How to Walk Away or Prevent a Speed Wobble
As scary as speed wobbles are, there are things you can do to navigate through them or, better still, prevent them from happening altogether.
If you need proof that a motorcycle knows more than its rider, check out this video. At 0.37, the bike goes into a violent tank slapper, which could have something to do with crossing over the lane marker at 283kph! The rider takes his hands off the bars altogether, but the engine braking slows the bike down to a speed that the steering geometry can cope with.
Prevention is better than cure, so let’s start there. At least six items on our list all relate to maintenance or the lack of it. Whatever type of motorcycle you ride, whether you do your own spanner work or take it to a shop, remember, you are ultimately responsible for your bike.
Before every ride, give your bike the once over. This process takes a couple of minutes, and you can check your motorcycle out as you put on your lid and gloves.
The procedure involves giving the tires a kick or a prod and lifting the drive chain with your boot. Next, run a finger around or visually inspect the forks. Finally, bounce up and down on the suspension and pump the brakes.
Spending even a short amount of time giving your motorcycle a pre-ride check can produce valuable information. It can tell you if your forks are leaking if your tires are underinflated, if your chain is tensioned correctly, and if your rear suspension is too soft.
A loose drive chain won’t cause your handlebars to thrash around, but a rear-wheel misaligned during a routine service will.
For a road trip, you may be cramming everything plus the kitchen sink into panniers and a rear rack. Alternatively, you may have a humongous rear box for commuting. Either way, overload your motorcycle with luggage, and you’re heading for the land of wobble.
You may have too much weight placed too far back, or you’ve upset the aerodynamics by stacking too high. To fix this, you can redistribute the weight with a great choice of backpack. If that’s not possible, keep below the speed that the wobble sets in.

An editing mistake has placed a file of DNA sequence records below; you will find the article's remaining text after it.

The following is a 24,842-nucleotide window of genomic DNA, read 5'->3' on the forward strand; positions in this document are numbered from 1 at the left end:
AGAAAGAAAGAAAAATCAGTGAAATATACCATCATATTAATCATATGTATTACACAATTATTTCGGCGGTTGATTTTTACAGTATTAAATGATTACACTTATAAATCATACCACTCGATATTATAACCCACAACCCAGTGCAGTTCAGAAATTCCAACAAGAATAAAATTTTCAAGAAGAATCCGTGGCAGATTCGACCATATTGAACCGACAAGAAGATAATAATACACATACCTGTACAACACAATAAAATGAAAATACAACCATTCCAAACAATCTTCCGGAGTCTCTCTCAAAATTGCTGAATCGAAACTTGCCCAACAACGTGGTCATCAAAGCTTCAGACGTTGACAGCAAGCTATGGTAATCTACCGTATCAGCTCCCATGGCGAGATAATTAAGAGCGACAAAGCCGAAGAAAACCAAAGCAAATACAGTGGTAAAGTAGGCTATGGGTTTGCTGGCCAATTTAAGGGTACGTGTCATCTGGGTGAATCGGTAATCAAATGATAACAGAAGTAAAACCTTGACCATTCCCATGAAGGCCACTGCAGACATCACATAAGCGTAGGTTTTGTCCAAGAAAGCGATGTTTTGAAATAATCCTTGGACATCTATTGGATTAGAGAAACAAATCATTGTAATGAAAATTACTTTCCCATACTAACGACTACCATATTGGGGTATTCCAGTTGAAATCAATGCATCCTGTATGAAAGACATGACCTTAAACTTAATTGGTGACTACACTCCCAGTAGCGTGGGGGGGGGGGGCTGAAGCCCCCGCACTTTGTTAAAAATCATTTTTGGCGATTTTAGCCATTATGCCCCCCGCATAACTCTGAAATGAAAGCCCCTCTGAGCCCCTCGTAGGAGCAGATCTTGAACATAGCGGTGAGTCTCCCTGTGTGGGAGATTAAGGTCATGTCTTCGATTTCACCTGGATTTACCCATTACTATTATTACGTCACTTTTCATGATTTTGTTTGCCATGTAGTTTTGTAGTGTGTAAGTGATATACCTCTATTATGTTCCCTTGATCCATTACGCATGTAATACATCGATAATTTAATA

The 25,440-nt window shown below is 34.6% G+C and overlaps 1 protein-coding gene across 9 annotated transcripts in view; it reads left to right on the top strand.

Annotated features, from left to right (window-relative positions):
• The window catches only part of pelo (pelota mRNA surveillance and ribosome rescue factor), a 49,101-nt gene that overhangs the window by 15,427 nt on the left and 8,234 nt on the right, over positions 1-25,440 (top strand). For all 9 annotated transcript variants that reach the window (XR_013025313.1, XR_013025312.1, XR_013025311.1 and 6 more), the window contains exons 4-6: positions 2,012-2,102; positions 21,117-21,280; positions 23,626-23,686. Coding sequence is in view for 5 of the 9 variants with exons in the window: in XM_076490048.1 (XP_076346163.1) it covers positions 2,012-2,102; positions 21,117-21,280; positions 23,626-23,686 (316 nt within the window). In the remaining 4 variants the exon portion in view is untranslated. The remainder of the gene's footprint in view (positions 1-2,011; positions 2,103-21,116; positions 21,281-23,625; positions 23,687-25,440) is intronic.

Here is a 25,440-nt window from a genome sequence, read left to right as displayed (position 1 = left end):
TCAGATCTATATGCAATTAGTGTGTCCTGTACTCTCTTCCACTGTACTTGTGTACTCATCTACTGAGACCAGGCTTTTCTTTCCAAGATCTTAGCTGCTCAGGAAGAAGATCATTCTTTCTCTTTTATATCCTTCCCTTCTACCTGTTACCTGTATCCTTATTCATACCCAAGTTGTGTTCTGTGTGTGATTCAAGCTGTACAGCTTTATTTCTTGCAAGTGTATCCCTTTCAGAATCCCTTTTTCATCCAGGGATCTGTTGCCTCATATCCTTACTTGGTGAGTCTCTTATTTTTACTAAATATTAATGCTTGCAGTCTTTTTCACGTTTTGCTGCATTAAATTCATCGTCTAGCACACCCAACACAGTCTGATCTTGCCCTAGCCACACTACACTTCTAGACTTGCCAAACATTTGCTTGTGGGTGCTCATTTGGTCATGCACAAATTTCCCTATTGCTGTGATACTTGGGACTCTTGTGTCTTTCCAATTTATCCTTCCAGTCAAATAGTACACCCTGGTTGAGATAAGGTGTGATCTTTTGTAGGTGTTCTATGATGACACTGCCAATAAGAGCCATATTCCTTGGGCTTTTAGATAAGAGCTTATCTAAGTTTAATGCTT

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A motorcycle knows a lot more of how to get out of a speed wobble than its rider. An oscillating front wheel is not how it wants to operate, so it will be doing its best to solve the problem.
You will not be helping matters if you apply a sudden death grip on the handlebars and start to wrestle with them. While this is a normal reaction, the optimum way of dealing with a speed wobble is to roll the throttle off smoothly. Lean forward slightly, hold onto the handlebars but maintain a neutral grip.
The neutral grip is essential and can’t be overemphasized. While your instinct is to hang on, you’re hindering the recovery process in wrestling with the bars.
Do not grab the front brake. It will only make things worse. If you can’t wait for engine braking to slow you down, use only small amounts of the back brake. The speed wobble should go as soon as you take evasive action and begin slowing down.
- Remain calm
- Roll the throttle off smoothly
- Lean forward slightly and grip the tank with your knees
- Let the engine braking slow you down
- Use the back brake only if needed
- Keep a neutral grip on the handlebars
- Try and accelerate out of the wobble, unless you’re a Moto GP or Stunt rider
- Suddenly sit bolt upright or lean back, especially if you’re traveling at speed
- Grab a handful of the front brake
- Put the handlebars in a death grip and wrestle the bike
- If you haven’t got the skill to bring the front end down under control after a wheelie, don’t do them!
The most important thing to remember about speed wobbles is that unless you do something dumb, you will walk away unscathed. And the only casualty will be your underwear!
Don’t be too hard on yourself either. No-one is born a great motorcycle rider; it takes patience, hard work, and many miles under your wheels. If at all possible, take an advanced riding course or even an off-road riding course. A track day or track-based racing school would also be of great help.
Without the knowledge to deal with or prevent a speed wobble, the most dangerous part of a tank slapper could be you. How to Survive a Speed Wobble or, Better Yet, Avoid One Altogether gives you the best chance of living to tell the tale.
Oh, and by the way – a good old speed wobble can also happen for even the best riders in the world: